"Interestingly, the RBI guidelines provide for the NBFCs to be the single point of interface for customers, and to enter into loan agreements with borrowers, which should lay down the features of the arrangement and the roles and responsibilities of the NBFCs and banks. In effect, while the banks fund the major chunk of the loan, the NBFC decides the borrower."
    The RBI hasn't officially allowed the entry of big corporate houses into the banking sector. NBFCs which are mostly started and run by corporate houses were already accepting public deposits. They now have more opportunities on the lending side through co-lending arrangements.
    NBFCs like Infrastructure Leasing & Financial Services Limited (IL&FS), Dewan Housing Finance Corporation Limited (DHFL), Srei Infrastructure Finance Limited(SREI), and Reliance Capital collected funds from the public through fixed deposits and non-convertible debentures, have collapsed in the last three years under the strict monitoring by the RBI. Collectively, these firms owe around Rs 1 lakh crore to investors. At a time like this, the RBI has brought in a Co-lending system with banks and NBFCs. For whose benefit this policy is brought forward?

    Mr. Venkiteswaran failed to read the subsequent paragraphs in the article or forgot to mention them.No doubt SBI is not alone in this sort of tie-ups. The audacity to call people who point out these facts as jaundice visioned and anti- Modi is really saddening as people are not understanding the real purpose behind such policies.

    " Be Good and Do Good "

  • #755795
    I have not stated on the actual result or effect of the co-lending. I just wanted to point out the ones sided opposition by people who have their own favourite or opposing side is not correct.

    For any new project or programme there can be a subsequent review and feed back evaluation. At that time the decision whether it was good or bad or effective would be analyzed based on data and goals.

    When the matter is evaluated factually based on empirical data, then even the RBI may take suitable action. But just because it was Ambani or Adani, or it was during Modi government time, we need not oppose. That was my view.

  • #755806
    When a policy is implemented to benefit a particular section, one need not wait for the result to review and take action. The damage will be done by the time review is taken up. There was a proposal by this government to make the account holders of the bank responsible for the losses incurred by the bank. The proposal has to be dropped because of the opposition it received from all quarters. Remember, any agenda-ridden policy will do the damage before it can be abandoned or reviewed and rectified. Whose money these banks are doing business with? It is the public money. Do these banks not have the manpower to reach out to the priority sectors? Do they need these NBFCs with small capital and limited staff? The major risk is to the banks. Already we have very big non-performing assets with these banks. The culprits are still at large. Is there any need to add more NPAs? It is not about only Adanis or such tribes. This is about all people like that.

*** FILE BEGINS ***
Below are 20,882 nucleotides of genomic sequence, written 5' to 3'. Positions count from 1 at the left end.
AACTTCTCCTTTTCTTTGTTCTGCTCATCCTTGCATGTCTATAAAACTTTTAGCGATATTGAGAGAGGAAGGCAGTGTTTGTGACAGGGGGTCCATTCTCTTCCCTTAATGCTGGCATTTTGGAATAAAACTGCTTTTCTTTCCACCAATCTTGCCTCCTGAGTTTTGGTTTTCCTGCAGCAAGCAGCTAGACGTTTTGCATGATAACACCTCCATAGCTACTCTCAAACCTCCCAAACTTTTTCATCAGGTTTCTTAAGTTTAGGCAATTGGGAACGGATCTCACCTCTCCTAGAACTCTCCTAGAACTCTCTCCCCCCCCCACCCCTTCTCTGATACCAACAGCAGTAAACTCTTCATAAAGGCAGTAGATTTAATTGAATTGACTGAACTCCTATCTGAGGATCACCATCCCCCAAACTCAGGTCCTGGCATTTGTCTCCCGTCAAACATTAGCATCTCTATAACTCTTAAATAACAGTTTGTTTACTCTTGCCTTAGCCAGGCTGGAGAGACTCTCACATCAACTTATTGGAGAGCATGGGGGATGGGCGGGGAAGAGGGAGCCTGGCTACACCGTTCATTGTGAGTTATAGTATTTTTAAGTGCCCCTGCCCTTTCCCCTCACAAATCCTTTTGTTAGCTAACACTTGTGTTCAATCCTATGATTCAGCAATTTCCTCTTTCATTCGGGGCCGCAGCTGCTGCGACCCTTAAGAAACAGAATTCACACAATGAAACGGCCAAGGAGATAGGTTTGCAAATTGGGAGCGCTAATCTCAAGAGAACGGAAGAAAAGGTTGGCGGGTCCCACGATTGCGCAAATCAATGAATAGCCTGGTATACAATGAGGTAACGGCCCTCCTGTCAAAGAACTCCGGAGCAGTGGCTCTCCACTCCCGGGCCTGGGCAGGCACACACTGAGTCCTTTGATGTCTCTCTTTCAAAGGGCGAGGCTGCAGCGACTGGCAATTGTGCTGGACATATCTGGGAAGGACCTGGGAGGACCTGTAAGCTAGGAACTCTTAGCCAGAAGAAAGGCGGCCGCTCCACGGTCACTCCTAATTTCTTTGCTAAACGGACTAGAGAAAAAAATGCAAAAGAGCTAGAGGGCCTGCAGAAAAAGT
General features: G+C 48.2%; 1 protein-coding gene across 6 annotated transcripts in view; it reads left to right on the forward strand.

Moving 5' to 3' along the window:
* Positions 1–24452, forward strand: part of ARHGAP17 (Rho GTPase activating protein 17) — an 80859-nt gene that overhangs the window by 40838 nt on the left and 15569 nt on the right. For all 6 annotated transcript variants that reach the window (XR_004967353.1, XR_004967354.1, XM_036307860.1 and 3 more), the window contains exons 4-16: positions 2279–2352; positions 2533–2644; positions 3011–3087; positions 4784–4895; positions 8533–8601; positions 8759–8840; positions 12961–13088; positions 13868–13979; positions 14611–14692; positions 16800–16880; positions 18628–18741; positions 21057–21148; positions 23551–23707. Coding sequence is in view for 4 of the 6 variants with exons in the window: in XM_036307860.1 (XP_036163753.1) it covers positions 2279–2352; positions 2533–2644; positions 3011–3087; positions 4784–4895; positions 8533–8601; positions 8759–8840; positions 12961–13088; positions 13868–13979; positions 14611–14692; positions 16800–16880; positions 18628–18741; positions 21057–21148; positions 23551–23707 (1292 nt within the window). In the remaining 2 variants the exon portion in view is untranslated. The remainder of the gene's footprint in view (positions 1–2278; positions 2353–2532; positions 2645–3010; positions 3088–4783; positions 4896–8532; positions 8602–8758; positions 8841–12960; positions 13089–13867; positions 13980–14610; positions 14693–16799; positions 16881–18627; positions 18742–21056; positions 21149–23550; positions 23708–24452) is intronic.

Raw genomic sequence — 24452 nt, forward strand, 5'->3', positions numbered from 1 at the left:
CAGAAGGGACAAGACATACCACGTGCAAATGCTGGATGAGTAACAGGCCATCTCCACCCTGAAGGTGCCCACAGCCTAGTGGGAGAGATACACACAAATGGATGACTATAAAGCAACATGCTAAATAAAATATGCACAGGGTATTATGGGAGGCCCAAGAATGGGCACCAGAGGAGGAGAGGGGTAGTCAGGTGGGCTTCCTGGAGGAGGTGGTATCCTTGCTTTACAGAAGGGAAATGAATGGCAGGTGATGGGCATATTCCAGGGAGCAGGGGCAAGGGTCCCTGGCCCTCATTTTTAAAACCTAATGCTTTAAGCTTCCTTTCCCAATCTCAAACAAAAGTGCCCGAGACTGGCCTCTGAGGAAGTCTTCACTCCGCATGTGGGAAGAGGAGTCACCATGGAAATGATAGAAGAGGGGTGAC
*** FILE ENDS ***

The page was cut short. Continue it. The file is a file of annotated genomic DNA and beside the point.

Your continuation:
" Be Good and Do Good "

  • #755888
    State Bank is a big entity and it might not require collaboration with any other agency for the purpose of loan disbursement and management. It can do it alone as it was doing in the past. Now when we are moving towards modernisation and liberalisation in our economic policies then it makes sense to experiment by collaborating between Govt/PSU and private entities for extending the benefits to a larger cross-section of the society. If that is the intention behind this co-lending agreement between SBI and Adani group then there is nothing wrong with it and we should not be alarmed because it has started with Adani group. If this becomes a viable and successful model then more such collaborations would be there.
    Knowledge is power.

  • #755893
    The co-lending policy of banks and NBFCs is welcome when the stake of the NBFC is more than the bank. Here the bank gives 80% and NBFC's stake is 20%. The funny part of this system is that selection of beneficiaries, the terms and the conditions of the loan, and disbursement are entirely at the discretion of NBFCs. Why do members supporting this arrangement think of all this?
    The NBFCs decide where to buy the implements and end up mopping up the commissions and discounts, This reduces their stake further. This is a cleverly camouflaged arrangement to benefit the NBFCs.

    " Be Good and Do Good "

  • #756009
    Though the SBI is the big entity of national repute and not require any collaboration or any other help for loan disbursement and it has its own expertise and recovery method and would not allow single paise to drift because it has many branches to disburse and recover the loans that were given. Even there is debt recovery tribunal working independently to recover the long over dues Now that India is opening up to help big projects there is nothing wrong to coordinate and cooperate with the private players. But how far the State Bank is to gain with the Co- lending model is to be seen and believed. Why I am saying this because for just 31 paise balance recovery the SBI in Gujarat has not given a no due certificate to a farmer who wants to purchase a land. If SBI working so strict on loans and recoveries the author and other members need not have the apprehensions.
    K Mohan
    'Idhuvum Kadandhu Pogum "
    Even this challenging situation would ease